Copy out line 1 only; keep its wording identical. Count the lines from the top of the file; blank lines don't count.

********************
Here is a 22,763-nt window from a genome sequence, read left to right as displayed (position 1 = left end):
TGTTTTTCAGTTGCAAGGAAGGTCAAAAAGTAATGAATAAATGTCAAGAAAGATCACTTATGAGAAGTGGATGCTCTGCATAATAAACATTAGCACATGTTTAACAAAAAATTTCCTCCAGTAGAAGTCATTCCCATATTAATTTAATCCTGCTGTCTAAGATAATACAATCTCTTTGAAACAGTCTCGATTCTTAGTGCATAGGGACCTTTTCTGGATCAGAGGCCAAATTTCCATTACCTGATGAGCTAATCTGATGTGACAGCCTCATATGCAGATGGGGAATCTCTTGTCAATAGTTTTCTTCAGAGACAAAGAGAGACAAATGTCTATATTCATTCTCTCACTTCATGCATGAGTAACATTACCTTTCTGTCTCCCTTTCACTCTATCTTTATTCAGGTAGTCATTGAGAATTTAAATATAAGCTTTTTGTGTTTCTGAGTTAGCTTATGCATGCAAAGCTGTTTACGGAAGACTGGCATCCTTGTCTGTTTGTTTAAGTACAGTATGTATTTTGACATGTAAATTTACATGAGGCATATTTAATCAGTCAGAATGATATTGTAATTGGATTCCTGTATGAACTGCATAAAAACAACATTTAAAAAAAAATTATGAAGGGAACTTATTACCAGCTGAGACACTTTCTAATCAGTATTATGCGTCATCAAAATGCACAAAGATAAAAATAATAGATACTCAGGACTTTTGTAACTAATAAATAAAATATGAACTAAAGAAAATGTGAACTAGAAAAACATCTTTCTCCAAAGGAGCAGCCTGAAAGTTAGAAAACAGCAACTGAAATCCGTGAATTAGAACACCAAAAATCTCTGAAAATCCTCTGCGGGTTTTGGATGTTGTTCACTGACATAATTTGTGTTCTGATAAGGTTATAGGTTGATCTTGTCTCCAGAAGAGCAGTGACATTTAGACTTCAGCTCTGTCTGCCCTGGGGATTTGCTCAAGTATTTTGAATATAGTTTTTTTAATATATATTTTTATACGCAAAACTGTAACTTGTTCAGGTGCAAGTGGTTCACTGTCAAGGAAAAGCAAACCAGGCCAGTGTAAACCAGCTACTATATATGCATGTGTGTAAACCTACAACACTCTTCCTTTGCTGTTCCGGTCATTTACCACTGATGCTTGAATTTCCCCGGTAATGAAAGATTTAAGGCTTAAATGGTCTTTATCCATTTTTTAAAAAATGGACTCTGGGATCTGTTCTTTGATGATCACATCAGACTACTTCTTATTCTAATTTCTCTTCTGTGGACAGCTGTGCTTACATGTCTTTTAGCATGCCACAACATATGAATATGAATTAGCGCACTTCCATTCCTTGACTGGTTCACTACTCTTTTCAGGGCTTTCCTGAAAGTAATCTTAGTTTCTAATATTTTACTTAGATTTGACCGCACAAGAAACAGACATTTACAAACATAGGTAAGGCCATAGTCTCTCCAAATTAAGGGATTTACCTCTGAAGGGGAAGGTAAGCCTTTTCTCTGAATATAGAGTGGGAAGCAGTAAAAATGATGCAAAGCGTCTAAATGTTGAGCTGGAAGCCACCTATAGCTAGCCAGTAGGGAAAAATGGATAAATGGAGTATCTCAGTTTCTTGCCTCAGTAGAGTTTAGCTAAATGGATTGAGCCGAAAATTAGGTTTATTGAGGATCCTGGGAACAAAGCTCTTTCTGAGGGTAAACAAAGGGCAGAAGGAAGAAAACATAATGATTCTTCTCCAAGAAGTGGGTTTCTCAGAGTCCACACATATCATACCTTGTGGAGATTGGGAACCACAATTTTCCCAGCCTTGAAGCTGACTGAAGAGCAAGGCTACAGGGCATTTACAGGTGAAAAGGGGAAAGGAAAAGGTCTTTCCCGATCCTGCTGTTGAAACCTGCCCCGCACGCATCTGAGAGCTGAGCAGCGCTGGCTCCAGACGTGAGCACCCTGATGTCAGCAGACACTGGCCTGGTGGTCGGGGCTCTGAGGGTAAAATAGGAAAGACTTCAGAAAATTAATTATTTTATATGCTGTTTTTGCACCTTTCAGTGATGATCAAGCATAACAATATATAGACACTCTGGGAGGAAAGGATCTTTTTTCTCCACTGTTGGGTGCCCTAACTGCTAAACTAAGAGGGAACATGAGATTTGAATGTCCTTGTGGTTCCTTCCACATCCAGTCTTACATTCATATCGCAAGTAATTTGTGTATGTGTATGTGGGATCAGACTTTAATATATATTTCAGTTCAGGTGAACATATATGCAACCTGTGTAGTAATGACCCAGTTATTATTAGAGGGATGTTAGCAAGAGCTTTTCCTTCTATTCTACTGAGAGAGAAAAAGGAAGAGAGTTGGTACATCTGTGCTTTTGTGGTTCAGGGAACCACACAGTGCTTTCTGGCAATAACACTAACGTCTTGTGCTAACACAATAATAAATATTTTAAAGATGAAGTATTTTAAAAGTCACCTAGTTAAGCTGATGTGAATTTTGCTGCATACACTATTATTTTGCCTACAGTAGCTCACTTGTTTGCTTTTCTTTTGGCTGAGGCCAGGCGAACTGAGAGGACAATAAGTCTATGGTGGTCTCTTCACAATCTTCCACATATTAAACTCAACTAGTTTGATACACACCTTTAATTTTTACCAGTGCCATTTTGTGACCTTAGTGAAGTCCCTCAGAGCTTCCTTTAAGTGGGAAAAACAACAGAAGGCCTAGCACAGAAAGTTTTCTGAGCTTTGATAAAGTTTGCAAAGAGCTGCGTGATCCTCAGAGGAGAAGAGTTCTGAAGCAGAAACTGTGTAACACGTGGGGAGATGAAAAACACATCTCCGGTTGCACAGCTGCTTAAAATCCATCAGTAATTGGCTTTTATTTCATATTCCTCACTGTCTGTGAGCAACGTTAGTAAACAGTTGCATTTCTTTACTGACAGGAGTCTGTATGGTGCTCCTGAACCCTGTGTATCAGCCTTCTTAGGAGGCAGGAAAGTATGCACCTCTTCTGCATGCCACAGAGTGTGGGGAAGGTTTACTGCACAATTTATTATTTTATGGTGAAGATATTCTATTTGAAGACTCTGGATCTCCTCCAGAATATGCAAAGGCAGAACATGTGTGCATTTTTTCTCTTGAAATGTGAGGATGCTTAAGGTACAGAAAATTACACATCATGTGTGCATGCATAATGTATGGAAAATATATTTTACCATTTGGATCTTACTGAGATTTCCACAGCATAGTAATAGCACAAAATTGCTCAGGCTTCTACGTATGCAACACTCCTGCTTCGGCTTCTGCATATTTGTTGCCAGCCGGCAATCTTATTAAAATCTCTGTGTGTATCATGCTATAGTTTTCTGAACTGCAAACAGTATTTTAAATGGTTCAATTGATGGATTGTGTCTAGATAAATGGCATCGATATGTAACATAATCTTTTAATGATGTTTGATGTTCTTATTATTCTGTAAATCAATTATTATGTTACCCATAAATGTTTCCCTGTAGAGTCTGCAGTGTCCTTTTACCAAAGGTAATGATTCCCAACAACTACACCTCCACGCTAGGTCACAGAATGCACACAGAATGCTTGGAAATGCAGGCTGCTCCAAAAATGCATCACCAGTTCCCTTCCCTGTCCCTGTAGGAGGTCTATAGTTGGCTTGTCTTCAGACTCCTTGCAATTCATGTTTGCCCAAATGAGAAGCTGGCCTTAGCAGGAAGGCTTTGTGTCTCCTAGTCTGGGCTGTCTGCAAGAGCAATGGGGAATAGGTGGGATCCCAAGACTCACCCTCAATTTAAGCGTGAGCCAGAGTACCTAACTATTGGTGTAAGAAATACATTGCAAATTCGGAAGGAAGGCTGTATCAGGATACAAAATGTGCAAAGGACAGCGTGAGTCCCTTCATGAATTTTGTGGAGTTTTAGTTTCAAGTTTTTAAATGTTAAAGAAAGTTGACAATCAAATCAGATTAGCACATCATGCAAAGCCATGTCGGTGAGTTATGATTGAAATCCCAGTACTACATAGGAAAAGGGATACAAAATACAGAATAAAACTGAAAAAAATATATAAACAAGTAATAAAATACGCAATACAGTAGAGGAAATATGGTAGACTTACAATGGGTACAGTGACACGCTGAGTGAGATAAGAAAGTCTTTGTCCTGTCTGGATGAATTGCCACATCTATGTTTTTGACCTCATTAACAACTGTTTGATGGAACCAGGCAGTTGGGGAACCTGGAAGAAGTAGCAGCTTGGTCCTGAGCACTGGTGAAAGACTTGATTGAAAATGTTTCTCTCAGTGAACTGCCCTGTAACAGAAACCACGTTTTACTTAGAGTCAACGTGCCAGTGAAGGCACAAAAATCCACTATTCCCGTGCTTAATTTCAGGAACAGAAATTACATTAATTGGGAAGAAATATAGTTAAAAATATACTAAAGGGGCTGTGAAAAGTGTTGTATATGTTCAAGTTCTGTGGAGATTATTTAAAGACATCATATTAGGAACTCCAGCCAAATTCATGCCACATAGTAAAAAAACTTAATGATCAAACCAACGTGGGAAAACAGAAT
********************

Here is a 22,763-nt window from a genome sequence, read left to right as displayed (position 1 = left end):